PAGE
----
Right now, ‘progressive’ bureaucrats in New York see it as their  business – and of course their pleasure – to interfere not just in New Yorkers’ but the whole nation’s private lives by dictating what people may eat or not eat.

Daniel Compton writes in OpenMarket.org:

On Monday, city officials rolled out an initiative to curb the salt content in manufactured and packaged foods. But the idea behind it — that salt intake has reached extreme levels in America — is a myth, and this “solution” wouldn’t work, anyway.

City Health Commissioner Dr. Thomas Farley aims to lead a national campaign to reduce the amount of salt in manufactured foods by 25 percent over the next five years. Cutting salt intake is supposed to reduce hypertension-related health problems. But while doctors may advise particular patients to cut down on salt, the science tells us that this is not a public-health problem. …

In other words, Farley’s trying to fight a problem that doesn’t exist. Worse, his new guidelines say that daily sodium intake for most people shouldn’t exceed 1,500 mg — which is a ridiculous 45 percent below the bottom of the normal consumption range [a] UC Davis study identified, and a full 60 percent lower than the worldwide average. …

The UC Davis study also cites surveys showing that sodium intake in the United Kingdom has “varied minimally” over the last 25 years, despite a major government campaign to reduce it.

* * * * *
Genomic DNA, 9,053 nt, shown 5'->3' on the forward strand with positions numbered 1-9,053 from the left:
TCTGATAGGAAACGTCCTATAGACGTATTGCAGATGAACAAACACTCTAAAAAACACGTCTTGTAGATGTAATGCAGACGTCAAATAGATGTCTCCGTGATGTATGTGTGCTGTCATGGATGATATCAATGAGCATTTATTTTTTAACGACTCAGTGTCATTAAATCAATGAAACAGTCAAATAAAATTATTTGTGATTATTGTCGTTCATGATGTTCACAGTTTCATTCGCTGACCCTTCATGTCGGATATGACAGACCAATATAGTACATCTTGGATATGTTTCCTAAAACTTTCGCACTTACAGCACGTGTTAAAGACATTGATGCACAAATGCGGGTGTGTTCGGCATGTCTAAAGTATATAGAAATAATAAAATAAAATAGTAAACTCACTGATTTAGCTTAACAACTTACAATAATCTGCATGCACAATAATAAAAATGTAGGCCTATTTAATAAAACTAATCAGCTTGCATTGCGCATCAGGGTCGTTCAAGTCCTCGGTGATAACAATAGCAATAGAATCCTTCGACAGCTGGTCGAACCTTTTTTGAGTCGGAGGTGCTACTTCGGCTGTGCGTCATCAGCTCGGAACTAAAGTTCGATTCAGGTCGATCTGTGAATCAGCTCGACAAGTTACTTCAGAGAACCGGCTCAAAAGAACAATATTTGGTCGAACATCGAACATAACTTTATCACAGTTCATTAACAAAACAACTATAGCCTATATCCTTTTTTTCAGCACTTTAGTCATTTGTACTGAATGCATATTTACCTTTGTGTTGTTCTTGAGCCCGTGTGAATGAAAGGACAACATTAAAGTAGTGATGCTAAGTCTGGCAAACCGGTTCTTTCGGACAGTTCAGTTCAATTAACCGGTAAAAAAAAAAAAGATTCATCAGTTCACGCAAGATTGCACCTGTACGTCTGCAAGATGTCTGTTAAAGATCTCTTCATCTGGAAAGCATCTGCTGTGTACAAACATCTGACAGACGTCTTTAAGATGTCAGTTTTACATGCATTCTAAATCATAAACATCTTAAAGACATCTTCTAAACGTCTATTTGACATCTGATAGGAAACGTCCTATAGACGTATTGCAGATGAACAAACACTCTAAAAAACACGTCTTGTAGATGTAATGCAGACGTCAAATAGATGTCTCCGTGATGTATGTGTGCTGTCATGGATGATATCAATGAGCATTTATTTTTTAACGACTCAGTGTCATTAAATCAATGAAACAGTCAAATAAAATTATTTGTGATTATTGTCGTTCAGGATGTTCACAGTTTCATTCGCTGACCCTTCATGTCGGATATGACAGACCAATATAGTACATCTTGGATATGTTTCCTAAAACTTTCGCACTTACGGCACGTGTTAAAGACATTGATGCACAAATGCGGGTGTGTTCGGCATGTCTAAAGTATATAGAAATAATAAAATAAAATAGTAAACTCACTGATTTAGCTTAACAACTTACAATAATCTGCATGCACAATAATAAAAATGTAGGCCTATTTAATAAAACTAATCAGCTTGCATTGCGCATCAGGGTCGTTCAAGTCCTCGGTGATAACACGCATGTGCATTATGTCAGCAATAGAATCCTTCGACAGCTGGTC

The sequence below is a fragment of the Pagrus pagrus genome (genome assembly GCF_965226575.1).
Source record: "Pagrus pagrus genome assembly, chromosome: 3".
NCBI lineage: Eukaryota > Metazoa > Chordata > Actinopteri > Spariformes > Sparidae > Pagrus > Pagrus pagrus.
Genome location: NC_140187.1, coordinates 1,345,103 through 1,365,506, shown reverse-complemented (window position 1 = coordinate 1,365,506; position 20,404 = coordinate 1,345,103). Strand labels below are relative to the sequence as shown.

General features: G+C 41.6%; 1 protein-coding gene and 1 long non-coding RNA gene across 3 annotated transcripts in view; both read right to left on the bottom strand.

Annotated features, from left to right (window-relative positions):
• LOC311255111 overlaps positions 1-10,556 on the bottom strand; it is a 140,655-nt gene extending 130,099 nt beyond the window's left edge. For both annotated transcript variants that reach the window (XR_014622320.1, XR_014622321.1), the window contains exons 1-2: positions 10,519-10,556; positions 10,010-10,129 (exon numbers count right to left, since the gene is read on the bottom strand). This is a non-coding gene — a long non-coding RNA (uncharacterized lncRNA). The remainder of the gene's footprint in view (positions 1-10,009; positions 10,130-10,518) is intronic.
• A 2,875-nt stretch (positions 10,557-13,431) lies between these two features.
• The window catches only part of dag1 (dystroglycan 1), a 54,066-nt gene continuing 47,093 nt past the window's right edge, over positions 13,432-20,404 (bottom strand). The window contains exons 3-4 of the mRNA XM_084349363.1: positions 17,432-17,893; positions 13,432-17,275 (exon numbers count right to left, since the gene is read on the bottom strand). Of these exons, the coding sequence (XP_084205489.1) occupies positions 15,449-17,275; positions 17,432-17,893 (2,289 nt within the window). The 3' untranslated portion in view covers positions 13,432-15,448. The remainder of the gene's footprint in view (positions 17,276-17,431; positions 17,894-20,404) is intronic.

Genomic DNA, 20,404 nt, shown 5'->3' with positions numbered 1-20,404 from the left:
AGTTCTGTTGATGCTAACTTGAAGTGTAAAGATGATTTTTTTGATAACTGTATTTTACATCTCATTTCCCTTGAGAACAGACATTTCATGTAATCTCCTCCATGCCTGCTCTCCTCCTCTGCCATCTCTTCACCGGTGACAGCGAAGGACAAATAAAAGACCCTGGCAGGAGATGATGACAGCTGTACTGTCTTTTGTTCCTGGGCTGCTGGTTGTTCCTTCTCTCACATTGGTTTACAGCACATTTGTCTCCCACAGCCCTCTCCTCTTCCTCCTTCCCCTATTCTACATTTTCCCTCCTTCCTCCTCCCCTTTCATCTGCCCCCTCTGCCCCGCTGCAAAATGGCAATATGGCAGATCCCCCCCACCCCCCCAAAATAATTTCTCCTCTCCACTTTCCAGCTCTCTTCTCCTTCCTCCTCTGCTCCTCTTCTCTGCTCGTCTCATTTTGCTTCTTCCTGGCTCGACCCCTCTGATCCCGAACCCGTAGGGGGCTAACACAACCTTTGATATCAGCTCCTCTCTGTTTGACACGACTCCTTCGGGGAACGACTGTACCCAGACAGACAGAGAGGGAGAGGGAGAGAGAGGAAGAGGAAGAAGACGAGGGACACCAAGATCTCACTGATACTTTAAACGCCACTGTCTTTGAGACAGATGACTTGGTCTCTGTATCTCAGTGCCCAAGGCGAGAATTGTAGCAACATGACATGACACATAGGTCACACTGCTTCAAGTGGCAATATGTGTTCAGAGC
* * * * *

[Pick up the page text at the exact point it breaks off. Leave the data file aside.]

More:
Overall, the researchers found, salt intake “is unlikely to be malleable by public policy initiatives,” and attempts to change it would “expend valuable national and personal resources against unachievable goals.”

The New York guidelines are voluntary — for now. But the city’s ban on trans fats started that way, too. And the federal Food and Drug Administration has also been looking to get in on the action — it may classify it as a “food additive,” subject to regulation, sometime this year.

Then he comes to what all this regulation-for-our-own-good is really all about:

But this campaign isn’t about public health — it’s about grandstanding on a pseudo-issue ginned up by activists, when science clearly shows that there’s neither a crisis nor a way for the government to actually alter our salt intake.

All these initiatives do is win headlines for ambitious policymakers (New York’s last health commissioner parlayed his trans-fat activism into a promotion to FDA chief), while making food slightly more costly and leaving a bad taste in the mouths of consumers — literally.

Of course, if (or is it when?) the state is the sole provider of health care, it will claim justification for dictating to us what we may eat and how we must live, on the grounds that as it pays for our cures it has the right or the duty to instruct us to stay healthy. That’s why Obama and the Democrats so desperately want their health care legislation to be passed: not really to help keep us alive, but to have the means and the pretext for controlling us. As always with the left, they will boss us about in the name of a benign intention and an essential need.

The despotic personality is hard if not impossible for libertarians to understand. Individualists are appalled by the totalitarian vision of collectivists. Speaking for ourselves, in no conceivable circumstances would we want to organize a community. We find in the weakness of our unreconstructed human nature that it’s hard enough to run even one life – each our own.